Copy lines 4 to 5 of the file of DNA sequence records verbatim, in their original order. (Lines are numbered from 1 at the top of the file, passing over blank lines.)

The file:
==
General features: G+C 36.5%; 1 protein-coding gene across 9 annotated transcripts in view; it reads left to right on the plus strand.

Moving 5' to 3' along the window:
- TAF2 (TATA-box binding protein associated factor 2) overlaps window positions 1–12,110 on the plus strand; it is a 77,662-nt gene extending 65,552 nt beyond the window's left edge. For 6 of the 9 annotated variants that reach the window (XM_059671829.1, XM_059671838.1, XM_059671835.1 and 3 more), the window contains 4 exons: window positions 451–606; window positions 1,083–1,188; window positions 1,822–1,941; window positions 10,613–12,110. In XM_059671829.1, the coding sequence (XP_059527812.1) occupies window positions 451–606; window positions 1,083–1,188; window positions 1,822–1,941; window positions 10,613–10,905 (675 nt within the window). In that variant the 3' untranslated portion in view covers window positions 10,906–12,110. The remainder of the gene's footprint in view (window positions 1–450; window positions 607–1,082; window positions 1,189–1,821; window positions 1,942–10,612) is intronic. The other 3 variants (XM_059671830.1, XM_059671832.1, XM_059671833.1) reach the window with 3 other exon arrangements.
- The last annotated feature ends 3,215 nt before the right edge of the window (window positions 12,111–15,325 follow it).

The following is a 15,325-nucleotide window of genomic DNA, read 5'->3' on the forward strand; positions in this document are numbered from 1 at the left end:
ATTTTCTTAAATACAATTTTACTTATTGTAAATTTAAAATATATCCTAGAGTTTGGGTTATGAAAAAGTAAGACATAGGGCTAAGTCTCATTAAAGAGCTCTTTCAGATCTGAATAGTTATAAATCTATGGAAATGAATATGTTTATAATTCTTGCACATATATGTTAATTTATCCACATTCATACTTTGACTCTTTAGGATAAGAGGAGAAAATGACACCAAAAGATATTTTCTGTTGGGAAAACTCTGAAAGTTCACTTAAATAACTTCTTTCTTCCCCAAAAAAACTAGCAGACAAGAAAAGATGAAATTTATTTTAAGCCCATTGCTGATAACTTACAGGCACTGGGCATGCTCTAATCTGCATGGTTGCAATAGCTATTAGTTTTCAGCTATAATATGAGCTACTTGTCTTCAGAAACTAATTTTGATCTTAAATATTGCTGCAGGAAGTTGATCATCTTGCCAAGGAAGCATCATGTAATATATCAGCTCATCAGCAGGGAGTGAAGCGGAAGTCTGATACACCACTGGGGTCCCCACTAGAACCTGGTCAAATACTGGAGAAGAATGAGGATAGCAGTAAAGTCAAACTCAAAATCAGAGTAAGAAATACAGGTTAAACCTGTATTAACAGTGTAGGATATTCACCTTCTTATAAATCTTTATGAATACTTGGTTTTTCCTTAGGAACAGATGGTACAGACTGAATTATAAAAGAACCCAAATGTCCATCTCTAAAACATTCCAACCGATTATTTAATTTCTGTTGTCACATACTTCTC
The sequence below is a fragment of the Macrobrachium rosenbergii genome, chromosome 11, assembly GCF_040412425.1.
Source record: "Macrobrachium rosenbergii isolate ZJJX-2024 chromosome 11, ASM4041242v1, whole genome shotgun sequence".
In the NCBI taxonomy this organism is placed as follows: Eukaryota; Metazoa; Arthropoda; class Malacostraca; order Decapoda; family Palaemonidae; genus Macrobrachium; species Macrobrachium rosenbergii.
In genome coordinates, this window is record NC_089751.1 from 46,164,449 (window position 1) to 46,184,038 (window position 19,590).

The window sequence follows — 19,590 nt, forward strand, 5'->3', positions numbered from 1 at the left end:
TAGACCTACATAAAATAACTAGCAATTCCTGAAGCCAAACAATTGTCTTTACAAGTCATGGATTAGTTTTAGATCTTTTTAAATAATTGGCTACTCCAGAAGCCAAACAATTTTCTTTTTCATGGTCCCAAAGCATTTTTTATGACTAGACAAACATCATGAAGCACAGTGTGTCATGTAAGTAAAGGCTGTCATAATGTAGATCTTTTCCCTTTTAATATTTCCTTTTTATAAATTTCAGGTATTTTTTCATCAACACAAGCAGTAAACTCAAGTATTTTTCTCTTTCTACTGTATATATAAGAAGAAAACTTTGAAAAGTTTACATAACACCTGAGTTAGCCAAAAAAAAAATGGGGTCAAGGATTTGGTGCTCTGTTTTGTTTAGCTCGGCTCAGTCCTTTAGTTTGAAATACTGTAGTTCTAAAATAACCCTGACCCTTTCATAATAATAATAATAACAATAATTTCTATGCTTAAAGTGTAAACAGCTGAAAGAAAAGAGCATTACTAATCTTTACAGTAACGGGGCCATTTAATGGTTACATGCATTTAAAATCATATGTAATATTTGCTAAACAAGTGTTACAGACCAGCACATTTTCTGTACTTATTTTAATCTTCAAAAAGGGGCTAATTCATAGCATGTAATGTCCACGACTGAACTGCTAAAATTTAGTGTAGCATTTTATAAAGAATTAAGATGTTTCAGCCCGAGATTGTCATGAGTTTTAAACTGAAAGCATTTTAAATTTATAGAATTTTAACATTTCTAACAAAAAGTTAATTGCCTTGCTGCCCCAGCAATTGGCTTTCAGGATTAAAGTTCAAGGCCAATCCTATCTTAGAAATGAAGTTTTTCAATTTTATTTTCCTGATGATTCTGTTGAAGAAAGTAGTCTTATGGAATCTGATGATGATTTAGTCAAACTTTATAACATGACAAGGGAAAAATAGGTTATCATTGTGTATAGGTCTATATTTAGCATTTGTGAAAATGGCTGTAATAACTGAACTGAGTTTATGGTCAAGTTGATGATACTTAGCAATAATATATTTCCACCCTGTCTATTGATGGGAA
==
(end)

- The last annotated feature ends 3,215 nt before the right edge of the window (window positions 12,111–15,325 follow it).

The following is a 15,325-nucleotide window of genomic DNA, read 5'->3' on the forward strand; positions in this document are numbered from 1 at the left end: